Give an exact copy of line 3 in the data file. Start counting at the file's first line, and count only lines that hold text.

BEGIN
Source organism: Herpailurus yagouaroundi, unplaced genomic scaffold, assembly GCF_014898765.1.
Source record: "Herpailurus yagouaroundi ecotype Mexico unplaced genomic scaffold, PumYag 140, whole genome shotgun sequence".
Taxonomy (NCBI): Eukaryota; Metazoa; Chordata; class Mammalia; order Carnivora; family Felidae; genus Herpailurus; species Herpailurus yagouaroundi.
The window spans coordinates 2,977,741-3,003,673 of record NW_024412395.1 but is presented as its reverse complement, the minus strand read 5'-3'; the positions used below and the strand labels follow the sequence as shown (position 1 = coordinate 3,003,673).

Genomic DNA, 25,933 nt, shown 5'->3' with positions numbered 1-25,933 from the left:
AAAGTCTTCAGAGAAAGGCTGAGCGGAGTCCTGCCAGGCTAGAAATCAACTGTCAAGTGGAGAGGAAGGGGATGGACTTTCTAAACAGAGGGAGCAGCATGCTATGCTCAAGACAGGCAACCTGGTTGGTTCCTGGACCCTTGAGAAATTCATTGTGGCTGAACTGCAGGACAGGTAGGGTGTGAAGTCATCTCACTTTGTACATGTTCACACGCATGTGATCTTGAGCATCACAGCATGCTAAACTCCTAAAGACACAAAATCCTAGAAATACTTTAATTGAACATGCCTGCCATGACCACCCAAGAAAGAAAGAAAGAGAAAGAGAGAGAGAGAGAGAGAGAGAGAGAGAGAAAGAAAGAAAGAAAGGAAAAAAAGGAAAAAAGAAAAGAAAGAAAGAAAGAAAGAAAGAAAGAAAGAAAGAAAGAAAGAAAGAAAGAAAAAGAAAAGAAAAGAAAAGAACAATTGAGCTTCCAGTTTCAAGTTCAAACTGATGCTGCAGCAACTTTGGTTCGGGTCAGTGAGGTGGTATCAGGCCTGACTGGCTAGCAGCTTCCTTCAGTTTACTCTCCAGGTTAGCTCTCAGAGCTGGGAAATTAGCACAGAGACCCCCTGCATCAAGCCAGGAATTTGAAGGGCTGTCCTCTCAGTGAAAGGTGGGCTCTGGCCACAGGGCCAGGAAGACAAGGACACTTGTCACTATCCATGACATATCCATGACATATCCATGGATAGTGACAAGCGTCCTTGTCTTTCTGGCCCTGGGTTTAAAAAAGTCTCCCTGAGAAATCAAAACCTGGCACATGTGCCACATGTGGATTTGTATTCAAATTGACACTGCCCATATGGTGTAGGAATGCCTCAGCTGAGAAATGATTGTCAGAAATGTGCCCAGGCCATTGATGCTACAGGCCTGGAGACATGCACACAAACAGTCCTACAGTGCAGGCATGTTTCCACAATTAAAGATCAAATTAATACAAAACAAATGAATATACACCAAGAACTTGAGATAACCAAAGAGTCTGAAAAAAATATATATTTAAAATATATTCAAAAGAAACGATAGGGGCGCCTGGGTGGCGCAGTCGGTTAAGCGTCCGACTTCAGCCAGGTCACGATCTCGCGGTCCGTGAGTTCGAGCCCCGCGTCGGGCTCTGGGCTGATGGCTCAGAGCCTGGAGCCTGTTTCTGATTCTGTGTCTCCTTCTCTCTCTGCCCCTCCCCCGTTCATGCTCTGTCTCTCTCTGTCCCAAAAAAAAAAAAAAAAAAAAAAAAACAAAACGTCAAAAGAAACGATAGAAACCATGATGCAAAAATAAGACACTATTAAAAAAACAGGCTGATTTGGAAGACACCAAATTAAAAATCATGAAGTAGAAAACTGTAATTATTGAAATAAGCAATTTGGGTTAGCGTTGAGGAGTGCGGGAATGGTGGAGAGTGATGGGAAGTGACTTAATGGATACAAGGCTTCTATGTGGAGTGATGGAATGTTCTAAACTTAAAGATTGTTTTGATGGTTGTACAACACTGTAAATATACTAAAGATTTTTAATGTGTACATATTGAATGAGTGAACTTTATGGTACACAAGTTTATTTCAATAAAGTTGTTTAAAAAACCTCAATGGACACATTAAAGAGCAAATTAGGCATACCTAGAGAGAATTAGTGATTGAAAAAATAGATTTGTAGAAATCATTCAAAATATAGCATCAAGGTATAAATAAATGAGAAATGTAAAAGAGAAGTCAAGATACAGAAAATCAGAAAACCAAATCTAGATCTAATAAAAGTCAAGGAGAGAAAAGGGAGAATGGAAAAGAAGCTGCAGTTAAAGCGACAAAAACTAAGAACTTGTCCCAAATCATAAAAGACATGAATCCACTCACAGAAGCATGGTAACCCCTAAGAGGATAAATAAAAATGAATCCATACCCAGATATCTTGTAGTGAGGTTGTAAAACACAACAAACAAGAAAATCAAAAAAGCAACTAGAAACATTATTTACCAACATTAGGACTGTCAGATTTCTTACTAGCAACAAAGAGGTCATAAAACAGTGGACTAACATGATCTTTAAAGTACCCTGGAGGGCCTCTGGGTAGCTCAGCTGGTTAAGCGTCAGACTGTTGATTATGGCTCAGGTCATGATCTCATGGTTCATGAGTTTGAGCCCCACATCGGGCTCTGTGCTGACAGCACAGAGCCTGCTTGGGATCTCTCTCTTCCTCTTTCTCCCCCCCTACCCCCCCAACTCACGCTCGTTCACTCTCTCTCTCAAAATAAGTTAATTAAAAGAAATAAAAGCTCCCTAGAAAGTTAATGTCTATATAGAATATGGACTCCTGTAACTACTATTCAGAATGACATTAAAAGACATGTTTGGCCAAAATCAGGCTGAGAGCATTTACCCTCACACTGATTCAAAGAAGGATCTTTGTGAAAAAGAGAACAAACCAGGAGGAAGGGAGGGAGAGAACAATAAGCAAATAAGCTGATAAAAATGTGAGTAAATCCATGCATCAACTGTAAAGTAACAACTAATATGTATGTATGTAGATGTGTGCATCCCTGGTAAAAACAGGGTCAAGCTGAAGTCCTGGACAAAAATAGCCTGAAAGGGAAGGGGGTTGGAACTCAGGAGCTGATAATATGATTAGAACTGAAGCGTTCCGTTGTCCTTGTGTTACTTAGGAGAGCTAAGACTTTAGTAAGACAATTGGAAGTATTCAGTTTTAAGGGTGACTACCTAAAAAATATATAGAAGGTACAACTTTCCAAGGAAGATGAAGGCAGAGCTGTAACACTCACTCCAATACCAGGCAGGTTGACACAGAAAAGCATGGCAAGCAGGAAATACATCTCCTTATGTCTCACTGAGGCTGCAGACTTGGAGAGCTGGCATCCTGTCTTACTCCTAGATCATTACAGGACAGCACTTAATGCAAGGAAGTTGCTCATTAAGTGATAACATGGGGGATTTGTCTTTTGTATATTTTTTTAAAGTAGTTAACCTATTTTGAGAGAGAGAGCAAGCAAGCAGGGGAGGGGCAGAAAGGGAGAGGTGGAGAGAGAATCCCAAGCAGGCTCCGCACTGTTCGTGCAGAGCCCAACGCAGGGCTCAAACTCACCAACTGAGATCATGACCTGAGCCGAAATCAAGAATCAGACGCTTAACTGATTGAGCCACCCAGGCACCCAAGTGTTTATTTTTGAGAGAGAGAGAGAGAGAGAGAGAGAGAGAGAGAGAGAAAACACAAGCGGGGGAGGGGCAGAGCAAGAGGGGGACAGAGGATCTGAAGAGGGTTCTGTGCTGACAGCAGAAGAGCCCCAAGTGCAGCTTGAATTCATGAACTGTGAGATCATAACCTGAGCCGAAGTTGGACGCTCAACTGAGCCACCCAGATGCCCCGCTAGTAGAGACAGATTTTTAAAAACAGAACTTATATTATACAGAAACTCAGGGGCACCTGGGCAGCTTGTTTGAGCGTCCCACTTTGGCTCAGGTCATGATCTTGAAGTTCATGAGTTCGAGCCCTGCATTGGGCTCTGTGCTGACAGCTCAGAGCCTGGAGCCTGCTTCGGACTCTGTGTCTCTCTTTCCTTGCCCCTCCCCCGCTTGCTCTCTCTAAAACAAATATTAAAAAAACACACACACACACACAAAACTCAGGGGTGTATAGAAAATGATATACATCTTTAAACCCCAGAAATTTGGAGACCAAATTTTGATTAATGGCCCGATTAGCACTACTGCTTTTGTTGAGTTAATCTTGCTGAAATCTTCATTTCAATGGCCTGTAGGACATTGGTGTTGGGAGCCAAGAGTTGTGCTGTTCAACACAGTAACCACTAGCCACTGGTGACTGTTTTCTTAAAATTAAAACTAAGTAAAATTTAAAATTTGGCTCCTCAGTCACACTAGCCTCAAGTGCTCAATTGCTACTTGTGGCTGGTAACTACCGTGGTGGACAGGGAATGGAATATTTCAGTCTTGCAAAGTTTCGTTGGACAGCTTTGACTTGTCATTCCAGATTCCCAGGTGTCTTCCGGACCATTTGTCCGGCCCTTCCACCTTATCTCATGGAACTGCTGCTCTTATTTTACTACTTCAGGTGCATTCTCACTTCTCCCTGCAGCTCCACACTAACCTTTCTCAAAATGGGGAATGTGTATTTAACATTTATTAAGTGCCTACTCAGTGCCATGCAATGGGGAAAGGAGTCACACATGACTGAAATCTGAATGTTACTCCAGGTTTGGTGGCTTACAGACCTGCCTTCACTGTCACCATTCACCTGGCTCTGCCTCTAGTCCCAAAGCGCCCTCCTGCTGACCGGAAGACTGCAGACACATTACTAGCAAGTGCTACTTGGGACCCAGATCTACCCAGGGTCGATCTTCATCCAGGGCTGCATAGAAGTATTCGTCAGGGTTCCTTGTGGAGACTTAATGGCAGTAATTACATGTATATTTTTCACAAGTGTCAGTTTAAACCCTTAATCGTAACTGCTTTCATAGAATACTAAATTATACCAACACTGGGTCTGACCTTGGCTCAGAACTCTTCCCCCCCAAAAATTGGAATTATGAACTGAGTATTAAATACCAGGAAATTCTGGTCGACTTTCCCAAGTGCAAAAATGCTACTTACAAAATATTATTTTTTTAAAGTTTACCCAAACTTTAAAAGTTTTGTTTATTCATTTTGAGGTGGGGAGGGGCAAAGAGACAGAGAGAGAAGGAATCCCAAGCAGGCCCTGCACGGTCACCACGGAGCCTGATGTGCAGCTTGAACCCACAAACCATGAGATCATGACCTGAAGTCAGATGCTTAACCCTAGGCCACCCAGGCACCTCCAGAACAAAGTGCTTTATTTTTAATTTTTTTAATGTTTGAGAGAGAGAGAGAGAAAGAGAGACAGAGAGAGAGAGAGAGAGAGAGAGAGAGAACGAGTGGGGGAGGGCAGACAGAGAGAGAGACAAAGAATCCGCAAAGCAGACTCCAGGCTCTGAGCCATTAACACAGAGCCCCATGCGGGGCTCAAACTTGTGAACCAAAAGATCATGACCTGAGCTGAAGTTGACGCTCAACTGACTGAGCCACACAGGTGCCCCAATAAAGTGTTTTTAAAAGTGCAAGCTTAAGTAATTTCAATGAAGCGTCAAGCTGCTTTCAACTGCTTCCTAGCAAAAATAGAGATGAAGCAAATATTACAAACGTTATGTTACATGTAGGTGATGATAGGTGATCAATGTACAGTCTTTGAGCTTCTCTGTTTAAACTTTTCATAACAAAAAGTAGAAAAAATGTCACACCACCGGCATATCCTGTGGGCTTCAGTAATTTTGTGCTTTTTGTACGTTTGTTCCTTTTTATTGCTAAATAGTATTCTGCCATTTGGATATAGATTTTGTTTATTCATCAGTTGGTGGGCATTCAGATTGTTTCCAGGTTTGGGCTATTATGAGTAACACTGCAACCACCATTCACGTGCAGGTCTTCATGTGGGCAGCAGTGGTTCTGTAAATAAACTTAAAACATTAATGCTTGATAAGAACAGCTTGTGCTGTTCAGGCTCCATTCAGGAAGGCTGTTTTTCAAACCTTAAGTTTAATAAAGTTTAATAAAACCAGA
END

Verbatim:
Taxonomy (NCBI): Eukaryota; Metazoa; Chordata; class Mammalia; order Carnivora; family Felidae; genus Herpailurus; species Herpailurus yagouaroundi.